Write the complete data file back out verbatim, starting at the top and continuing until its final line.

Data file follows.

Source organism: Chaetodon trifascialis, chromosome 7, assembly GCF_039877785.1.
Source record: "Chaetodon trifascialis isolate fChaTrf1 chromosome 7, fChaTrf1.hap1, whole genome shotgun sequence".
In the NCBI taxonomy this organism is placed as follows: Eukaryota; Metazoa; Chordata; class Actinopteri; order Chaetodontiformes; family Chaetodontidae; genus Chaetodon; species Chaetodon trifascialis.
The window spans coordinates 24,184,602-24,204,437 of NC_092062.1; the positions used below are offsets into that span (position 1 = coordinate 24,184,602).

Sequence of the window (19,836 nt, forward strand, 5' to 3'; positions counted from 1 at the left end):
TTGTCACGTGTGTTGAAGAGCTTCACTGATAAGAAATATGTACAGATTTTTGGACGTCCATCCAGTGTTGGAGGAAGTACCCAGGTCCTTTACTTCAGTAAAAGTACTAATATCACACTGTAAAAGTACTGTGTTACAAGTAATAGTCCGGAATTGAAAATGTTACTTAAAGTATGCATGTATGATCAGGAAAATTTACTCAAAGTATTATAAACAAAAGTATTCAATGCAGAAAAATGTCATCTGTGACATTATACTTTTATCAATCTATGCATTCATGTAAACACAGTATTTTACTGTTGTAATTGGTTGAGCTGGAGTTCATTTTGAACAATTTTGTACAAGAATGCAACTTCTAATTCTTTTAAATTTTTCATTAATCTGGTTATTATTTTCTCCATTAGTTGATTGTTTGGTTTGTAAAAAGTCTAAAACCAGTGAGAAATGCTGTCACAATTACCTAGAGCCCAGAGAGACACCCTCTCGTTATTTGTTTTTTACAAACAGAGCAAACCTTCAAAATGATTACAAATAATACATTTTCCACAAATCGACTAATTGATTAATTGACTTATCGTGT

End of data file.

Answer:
Source organism: Chaetodon trifascialis, chromosome 7, assembly GCF_039877785.1.
Source record: "Chaetodon trifascialis isolate fChaTrf1 chromosome 7, fChaTrf1.hap1, whole genome shotgun sequence".
In the NCBI taxonomy this organism is placed as follows: Eukaryota; Metazoa; Chordata; class Actinopteri; order Chaetodontiformes; family Chaetodontidae; genus Chaetodon; species Chaetodon trifascialis.
The window spans coordinates 24,184,602-24,204,437 of NC_092062.1; the positions used below are offsets into that span (position 1 = coordinate 24,184,602).

Sequence of the window (19,836 nt, forward strand, 5' to 3'; positions counted from 1 at the left end):
TTGTCACGTGTGTTGAAGAGCTTCACTGATAAGAAATATGTACAGATTTTTGGACGTCCATCCAGTGTTGGAGGAAGTACCCAGGTCCTTTACTTCAGTAAAAGTACTAATATCACACTGTAAAAGTACTGTGTTACAAGTAATAGTCCGGAATTGAAAATGTTACTTAAAGTATGCATGTATGATCAGGAAAATTTACTCAAAGTATTATAAACAAAAGTATTCAATGCAGAAAAATGTCATCTGTGACATTATACTTTTATCAATCTATGCATTCATGTAAACACAGTATTTTACTGTTGTAATTGGTTGAGCTGGAGTTCATTTTGAACAATTTTGTACAAGAATGCAACTTCTAATTCTTTTAAATTTTTCATTAATCTGGTTATTATTTTCTCCATTAGTTGATTGTTTGGTTTGTAAAAAGTCTAAAACCAGTGAGAAATGCTGTCACAATTACCTAGAGCCCAGAGAGACACCCTCTCGTTATTTGTTTTTTACAAACAGAGCAAACCTTCAAAATGATTACAAATAATACATTTTCCACAAATCGACTAATTGATTAATTGACTTATCGTGT